Cross-border is next big shift in e-commerce payments nobody’s paying attention to, says Klarna boss

Klarna Money2020

In ten years since launch, e-commerce payments firm Klarna has quietly grown to be one of Europe’s most highly-valued financial tech startups with 45 million users, 65,000 merchants, 1,500 employees and a $2.25bn price tag. Launching in the US six months ago and now live in all states, co-founder and CEO Sebastian Semiatkowski said on stage at Money2020 Europe the region was already generating 10% of its volume last month. He also said an IPO isn’t on the cards any time soon and he’d “never” consider launching in China because of the strength of Alipay. The firm has also just partnered with Modo to accelerate merchant on-boarding globally. So where is Klarna at in its growth and what’s next? Catching up with PaymentEye during the show, he talks about why cross border is the next big shift in e-commerce, the challenges of hiring senior talent and the evolution of the Nordic startup scene.

Where’s Klarna at in terms of growth right now?

The UK and US are our startup markets, they’redoing well but it’s early days, Germany is more like growth where a lot of heavy growth is coming while the Nordics are our home turf where we’re the market leaders.

US volume and user growth is much higher than expected so that’s all very good. Of course merchant coverage always takes a long time – you have to go out there and sign them up, get them integrated so that takes long. But if we compare it to our German or Swedish launch we are further ahead in terms of merchants too.

Why was time right for the US?

People always talk about how it’s the most competitive market in the world and so on. But we just feel we have our own approach, we have our long term vision of what we want to do with the company and where we see opportunity and we just don’t see people doing the same thing we’re doing.

Some of that differentiation comes down to the nitty gritty details and some of it has to do with our company’s long term vision and to us, being in the us market is a must for that global vision we have. Our presence there is important and we’ve seen a huge uplift for our European business as a consequence of just being on the map.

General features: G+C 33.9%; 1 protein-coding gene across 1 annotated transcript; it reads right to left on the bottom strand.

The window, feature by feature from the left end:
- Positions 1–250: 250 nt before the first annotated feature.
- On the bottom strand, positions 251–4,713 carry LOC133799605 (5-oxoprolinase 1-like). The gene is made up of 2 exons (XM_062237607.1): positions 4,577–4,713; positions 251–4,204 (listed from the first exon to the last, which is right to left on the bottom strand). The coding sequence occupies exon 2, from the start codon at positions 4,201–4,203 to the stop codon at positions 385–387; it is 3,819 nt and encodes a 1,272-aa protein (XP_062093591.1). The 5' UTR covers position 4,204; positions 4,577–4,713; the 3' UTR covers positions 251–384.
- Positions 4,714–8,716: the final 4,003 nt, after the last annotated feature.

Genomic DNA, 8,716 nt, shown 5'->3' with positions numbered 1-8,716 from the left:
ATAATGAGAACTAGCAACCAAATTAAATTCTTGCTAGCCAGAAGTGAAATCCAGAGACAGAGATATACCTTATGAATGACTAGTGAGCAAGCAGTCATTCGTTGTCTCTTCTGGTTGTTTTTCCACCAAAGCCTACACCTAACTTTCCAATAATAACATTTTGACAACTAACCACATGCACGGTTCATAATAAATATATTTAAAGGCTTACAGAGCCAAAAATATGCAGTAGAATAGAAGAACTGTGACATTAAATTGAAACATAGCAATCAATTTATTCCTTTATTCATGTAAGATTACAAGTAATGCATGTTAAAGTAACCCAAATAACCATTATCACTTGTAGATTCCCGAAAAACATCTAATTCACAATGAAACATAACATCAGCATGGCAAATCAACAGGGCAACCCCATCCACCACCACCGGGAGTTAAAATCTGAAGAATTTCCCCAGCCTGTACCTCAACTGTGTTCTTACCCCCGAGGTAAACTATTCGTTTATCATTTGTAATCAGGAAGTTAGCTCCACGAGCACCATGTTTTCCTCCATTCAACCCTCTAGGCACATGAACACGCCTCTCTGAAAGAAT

How close to bigger vision are you?

I can imagine 2020, what it will look like and the US, is a very important piece of that puzzle but beyond that it’s hard to tell. In the end if you want to make it big you have to make a bet and believe in it. Ignore some of the stuff going on around you – otherwise there is just so much noise. Some of it goes away, some is real. You have to have your own vision and direction and just dare to go after it and hope you’re right.

How close to the original idea for Klarna is today’s business?

Looking at original vison documents, a lot of the things we discussed back then we have now delivered, but if I look at our vision for the next five years – those ideas were not there. We didn’t have the depth of understanding of the industry, landscape, consumers and everything going on. Some massive shifts started happening since we launched of which mobile was the more important one. We’ve been a bit slower on country roll out than I’d have liked, but faster on other things and mostly we’ve delivered what we set out to do.

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What other key shifts have impacted Klarna?

Mobile is the biggest one. The second one is there’s been a shift where consumers are willing to adopt things that connect to their financials much faster that connect to their financials than they would have done 10 years ago. If you look at younger generations you can see how much more rapidly people are adopting new technology if it works. P2P is the thing people have talked about for years and now suddenly we’re seeing traction with things like Venmo in the US or Swish in Sweden.

The other big thing that’s happening that people are not really aware of is cross border. Partly because media is dominated by big countries where that has less of an impact, but Icelandic people have been shopping cross border forever. In Sweden we’re seeing a lot of online shopping volumes shifting from local retailers to international and more niche retailers. Same in the US and the UK and meanwhile in Chinese people are buying from outside the country and that will explode in the next few years. That will be a massive shift.